Best Supporting Actress

  • Kathy Bates – Richard Jewell
  • Laura Dern – Marriage Story
  • Scarlett Johansson – Jojo Rabbit
  • Florence Pugh – Little Women
  • Margot Robbie – Bombshell

Best Director

  • Bong Joon Ho – Parasite
  • Sam Mendes – 1917
  • Todd Phillips – Joker
  • Martin Scorsese – The Irishman
  • Quentin Tarantino – Once Upon A Time…In Hollywood

Best Original Screenplay

  • Knives Out
  • Marriage Story
  • 1917
  • Once Upon A Time…In Hollywood
  • Parasite

Best Adapted Screenplay

  • The Irishman
  • Jojo Rabbit
  • Joker
  • Little Women
  • The Two Popes

Best Animated Feature

  • How To Train Your Dragon: The Hidden World
  • I Lost My Body
  • Klaus
  • Missing Link
  • Toy Story 4

Best International Film

  • Corpus Christi
  • Honeyland
  • Les Misérables
  • Pain and Glory
  • Parasite

Best Documentary Feature

  • American Factory
  • The Cave
  • The Edge of Democracy
  • For Sama
  • Honeyland

Best Documentary Short

  • In The Absence
  • Learning To Skateboard In A Warzone
  • Life Overtakes Me
  • St. Louis Superman
  • Walk Run Cha-Cha

Best Live Action Short

  • Brotherhood
  • Nefta Football Club
  • The Neighbors’ Window
  • Saria
  • A Sister

Best Animated Short

  • Daughter
  • Hair Love
  • Kitbull
  • Memorable
  • Sister

Best Original Score

  • Joker
  • Little Women
  • Marriage Story
  • 1917
  • Star Wars: The Rise of Skywalker

Best Original Song

  • “I Can’t Let You Throw Yourself Away” – Toy Story 4
  • “(I’m Gonna) Love Me Again” – Rocketman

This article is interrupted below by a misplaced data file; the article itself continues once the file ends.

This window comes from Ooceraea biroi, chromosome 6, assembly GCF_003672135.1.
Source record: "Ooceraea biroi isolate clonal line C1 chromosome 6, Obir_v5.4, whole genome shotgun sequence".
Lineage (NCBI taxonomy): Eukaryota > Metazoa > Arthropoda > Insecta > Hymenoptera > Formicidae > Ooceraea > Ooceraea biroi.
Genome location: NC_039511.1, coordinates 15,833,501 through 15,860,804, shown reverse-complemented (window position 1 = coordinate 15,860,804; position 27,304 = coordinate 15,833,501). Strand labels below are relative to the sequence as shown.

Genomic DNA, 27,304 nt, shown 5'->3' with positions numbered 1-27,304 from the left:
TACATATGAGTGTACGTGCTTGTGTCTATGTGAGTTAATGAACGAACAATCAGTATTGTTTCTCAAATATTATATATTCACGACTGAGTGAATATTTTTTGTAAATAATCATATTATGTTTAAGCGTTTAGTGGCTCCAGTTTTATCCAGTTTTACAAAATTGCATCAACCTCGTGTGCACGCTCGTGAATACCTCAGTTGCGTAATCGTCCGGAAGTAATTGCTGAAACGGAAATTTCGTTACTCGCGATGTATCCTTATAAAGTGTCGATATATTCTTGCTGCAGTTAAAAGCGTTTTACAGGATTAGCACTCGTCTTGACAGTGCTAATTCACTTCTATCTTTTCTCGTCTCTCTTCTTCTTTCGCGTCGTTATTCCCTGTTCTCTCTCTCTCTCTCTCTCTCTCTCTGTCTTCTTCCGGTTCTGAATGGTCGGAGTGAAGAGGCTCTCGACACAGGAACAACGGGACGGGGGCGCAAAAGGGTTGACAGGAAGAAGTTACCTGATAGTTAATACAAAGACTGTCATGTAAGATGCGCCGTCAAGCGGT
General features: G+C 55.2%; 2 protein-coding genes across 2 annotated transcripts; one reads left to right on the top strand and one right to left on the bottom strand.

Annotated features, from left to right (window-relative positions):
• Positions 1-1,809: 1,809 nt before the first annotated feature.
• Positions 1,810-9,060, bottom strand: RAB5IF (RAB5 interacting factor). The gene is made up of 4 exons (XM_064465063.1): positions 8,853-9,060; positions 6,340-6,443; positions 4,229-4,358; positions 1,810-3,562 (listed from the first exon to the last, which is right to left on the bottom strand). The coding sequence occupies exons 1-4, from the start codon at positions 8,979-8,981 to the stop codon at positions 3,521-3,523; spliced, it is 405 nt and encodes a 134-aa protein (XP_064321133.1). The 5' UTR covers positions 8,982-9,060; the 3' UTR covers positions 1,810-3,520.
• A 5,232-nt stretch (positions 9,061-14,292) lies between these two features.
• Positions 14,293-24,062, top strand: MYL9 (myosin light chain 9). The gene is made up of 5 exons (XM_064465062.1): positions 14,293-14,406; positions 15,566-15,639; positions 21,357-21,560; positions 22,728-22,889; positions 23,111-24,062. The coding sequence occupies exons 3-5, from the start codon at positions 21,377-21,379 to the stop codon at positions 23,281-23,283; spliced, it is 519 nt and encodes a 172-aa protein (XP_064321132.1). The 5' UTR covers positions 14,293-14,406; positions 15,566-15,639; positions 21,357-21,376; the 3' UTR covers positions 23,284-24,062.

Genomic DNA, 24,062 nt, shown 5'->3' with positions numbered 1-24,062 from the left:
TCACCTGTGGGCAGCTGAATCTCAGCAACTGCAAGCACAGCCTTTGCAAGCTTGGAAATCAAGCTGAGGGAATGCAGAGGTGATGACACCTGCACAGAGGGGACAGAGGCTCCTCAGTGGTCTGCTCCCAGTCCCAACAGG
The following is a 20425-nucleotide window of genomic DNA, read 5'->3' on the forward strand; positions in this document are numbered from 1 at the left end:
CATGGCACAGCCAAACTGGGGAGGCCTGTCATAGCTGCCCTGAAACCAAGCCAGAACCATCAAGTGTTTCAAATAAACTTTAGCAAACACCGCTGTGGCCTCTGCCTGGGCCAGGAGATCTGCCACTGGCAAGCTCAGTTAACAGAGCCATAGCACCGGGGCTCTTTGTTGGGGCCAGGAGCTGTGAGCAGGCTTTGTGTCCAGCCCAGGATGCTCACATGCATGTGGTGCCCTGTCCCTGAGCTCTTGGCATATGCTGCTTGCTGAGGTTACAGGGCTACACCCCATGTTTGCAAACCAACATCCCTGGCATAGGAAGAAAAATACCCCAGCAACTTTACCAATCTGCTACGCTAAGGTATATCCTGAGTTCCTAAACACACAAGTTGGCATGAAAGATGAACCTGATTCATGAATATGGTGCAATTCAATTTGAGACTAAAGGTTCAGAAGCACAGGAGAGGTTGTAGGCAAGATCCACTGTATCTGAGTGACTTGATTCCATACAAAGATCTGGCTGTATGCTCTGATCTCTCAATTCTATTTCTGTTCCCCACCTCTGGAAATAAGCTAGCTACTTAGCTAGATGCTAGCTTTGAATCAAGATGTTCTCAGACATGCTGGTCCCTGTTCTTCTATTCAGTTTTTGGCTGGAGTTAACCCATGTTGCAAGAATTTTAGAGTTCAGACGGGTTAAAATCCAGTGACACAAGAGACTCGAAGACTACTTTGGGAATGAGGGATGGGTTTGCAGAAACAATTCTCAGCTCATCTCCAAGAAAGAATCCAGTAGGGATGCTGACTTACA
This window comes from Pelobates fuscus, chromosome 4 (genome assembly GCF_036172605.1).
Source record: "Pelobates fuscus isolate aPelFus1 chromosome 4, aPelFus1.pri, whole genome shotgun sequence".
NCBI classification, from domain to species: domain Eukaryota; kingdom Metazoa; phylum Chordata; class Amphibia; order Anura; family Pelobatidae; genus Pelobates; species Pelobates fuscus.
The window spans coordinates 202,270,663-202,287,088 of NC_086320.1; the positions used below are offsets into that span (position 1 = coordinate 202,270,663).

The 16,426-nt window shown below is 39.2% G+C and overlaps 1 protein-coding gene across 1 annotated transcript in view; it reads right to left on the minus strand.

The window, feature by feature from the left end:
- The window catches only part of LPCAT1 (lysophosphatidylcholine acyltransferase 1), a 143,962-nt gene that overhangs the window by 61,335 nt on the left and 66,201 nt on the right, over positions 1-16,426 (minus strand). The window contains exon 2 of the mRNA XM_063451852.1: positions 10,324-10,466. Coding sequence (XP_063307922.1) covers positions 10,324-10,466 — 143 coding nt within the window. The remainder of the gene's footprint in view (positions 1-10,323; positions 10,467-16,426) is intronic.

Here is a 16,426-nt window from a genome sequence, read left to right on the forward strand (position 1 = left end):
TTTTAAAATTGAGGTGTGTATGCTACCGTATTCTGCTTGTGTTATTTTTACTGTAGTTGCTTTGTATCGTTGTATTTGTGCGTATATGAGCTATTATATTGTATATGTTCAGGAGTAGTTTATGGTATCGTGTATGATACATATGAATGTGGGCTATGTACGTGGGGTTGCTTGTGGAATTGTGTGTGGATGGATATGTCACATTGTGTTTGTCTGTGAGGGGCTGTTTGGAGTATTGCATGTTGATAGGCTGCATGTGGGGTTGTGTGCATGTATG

• “I’m Standing With You” – Breakthrough
  • “Into The Unknown” – Frozen II
  • “Stand Up” – Harriet

Best Sound Editing

  • Ford v Ferrari
  • Joker
  • 1917
  • Once Upon A Time…In Hollywood
  • Star Wars: The Rise of Skywalker

Best Sound Mixing

  • Ad Astra
  • Ford v Ferrari
  • Joker
  • 1917
  • Once Upon A Time…In Hollywood

Best Production Design

  • The Irishman
  • Jojo Rabbit
  • 1917
  • Once Upon A Time…In Hollywood
  • Parasite

Best Cinematography

  • The Irishman
  • Joker
  • The Lighthouse
  • 1917
  • Once Upon A Time…In Hollywood

Best Costume Design

  • The Irishman
  • Jojo Rabbit
  • Joker
  • Little Women
  • Once Upon A Time…In Hollywood

Best Makeup and Hairstyling

  • Bombshell
  • Joker
  • Judy
  • Maleficent: Mistress of Evil
  • 1917

Best Film Editing

  • Ford v Ferrari
  • The Irishman
  • Jojo Rabbit
  • Joker
  • Parasite

Best Visual Effects

  • Avengers: Endgame
  • The Irishman
  • The Lion King
  • 1917
  • Star Wars: The Rise of Skywalker